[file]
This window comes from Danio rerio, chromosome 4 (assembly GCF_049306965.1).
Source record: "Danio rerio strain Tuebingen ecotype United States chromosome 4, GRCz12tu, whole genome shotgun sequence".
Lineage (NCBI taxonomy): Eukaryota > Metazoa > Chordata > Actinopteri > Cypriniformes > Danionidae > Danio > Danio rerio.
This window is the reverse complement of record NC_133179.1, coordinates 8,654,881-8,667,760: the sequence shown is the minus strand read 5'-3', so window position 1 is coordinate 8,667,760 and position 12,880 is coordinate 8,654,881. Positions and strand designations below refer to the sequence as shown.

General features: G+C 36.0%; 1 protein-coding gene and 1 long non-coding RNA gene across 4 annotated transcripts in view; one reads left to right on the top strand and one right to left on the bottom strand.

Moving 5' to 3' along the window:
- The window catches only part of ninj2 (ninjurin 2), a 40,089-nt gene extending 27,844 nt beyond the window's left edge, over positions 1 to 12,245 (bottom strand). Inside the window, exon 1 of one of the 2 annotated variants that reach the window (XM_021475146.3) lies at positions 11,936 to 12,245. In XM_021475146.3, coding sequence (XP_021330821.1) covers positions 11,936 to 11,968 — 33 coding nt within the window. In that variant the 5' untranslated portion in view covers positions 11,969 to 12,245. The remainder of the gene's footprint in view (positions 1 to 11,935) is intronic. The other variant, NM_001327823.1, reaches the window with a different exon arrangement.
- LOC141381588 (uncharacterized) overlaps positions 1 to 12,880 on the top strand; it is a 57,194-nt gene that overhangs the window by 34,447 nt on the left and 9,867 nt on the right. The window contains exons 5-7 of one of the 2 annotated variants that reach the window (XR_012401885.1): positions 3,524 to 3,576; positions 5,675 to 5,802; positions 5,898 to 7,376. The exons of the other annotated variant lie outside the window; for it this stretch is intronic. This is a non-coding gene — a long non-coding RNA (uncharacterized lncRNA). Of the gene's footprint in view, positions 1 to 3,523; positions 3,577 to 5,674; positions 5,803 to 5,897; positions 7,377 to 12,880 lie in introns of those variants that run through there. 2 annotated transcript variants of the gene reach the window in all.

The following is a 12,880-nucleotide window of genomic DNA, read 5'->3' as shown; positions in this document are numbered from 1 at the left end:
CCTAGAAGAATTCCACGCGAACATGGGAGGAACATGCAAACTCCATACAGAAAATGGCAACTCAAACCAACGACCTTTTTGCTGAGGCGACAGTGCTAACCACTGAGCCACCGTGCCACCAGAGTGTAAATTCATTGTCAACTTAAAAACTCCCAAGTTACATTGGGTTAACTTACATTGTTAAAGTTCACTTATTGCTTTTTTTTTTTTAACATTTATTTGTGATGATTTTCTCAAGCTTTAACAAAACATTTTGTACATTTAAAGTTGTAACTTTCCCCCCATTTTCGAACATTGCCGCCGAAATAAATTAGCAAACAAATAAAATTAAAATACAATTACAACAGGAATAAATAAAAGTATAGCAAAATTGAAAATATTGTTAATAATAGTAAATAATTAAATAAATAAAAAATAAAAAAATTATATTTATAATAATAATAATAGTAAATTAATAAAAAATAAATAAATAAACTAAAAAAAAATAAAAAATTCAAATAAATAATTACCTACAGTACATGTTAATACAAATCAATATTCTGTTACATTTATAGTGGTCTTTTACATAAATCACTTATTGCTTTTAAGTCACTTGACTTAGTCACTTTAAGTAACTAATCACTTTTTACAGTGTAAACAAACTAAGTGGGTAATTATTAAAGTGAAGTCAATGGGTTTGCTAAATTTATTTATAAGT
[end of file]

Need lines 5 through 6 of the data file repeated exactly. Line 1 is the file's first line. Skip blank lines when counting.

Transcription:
General features: G+C 36.0%; 1 protein-coding gene and 1 long non-coding RNA gene across 4 annotated transcripts in view; one reads left to right on the top strand and one right to left on the bottom strand.

Moving 5' to 3' along the window: